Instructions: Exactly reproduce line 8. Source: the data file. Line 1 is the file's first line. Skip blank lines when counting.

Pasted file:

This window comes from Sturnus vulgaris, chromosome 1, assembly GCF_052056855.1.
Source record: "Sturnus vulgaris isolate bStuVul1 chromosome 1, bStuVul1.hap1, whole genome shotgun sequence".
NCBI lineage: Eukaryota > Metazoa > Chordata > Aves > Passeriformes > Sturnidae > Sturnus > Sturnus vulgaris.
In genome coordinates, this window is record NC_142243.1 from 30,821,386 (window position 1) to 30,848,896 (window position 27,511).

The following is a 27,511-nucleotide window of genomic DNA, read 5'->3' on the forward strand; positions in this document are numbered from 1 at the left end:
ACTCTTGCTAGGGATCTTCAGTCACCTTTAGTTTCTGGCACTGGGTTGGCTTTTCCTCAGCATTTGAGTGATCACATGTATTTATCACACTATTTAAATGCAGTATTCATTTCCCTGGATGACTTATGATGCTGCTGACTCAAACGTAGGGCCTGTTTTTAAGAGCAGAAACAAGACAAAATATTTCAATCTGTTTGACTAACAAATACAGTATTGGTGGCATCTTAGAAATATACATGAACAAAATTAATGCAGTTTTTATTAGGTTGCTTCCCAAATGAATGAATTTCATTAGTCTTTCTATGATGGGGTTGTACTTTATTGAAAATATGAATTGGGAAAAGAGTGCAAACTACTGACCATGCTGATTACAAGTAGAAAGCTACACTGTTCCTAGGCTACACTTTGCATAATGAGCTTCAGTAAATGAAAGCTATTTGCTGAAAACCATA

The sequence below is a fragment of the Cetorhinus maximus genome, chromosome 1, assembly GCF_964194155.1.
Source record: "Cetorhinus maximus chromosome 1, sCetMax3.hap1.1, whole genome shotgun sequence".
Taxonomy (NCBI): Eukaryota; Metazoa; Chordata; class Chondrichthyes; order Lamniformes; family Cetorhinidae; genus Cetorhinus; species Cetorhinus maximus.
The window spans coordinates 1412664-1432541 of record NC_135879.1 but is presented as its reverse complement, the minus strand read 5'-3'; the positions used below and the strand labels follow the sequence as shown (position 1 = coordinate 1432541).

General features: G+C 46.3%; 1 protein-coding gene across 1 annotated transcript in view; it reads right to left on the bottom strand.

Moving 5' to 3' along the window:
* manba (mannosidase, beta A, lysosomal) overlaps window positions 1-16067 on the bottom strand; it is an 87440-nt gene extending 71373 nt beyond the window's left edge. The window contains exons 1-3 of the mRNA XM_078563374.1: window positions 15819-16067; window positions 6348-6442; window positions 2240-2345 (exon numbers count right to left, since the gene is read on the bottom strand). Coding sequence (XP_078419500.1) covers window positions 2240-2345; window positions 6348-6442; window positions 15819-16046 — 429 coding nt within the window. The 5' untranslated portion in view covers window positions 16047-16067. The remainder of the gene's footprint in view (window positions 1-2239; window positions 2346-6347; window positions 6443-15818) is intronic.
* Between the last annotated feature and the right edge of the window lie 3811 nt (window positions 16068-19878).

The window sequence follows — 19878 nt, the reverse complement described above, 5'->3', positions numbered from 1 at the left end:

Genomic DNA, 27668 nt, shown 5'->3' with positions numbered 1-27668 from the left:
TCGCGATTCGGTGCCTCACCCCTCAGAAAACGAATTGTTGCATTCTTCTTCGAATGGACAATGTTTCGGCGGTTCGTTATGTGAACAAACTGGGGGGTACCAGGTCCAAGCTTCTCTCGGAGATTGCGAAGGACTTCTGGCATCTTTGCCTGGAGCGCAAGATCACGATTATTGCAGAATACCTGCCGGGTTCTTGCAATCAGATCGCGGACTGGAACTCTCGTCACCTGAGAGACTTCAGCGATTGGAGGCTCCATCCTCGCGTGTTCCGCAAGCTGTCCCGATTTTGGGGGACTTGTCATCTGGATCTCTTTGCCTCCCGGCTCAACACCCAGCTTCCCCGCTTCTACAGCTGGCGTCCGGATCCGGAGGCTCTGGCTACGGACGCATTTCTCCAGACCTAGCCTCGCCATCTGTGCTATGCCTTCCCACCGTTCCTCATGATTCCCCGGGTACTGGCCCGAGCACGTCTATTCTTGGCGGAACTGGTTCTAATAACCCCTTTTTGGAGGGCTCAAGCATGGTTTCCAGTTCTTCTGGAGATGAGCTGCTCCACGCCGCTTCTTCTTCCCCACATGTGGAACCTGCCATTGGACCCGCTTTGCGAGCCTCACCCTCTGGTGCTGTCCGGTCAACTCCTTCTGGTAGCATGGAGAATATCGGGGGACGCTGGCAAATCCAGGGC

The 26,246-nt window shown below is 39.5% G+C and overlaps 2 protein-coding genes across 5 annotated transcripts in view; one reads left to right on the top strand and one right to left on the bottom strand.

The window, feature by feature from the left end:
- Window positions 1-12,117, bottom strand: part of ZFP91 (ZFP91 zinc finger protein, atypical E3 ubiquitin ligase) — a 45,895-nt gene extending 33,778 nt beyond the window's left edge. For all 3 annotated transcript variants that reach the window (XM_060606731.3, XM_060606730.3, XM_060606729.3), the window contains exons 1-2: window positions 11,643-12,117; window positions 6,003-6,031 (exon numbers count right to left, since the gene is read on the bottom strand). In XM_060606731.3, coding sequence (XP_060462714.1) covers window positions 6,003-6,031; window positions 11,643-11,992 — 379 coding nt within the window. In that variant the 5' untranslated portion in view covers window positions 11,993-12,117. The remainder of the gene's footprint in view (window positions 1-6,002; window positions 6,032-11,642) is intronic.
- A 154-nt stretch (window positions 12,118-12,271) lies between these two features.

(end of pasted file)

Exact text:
Source record: "Cetorhinus maximus chromosome 1, sCetMax3.hap1.1, whole genome shotgun sequence".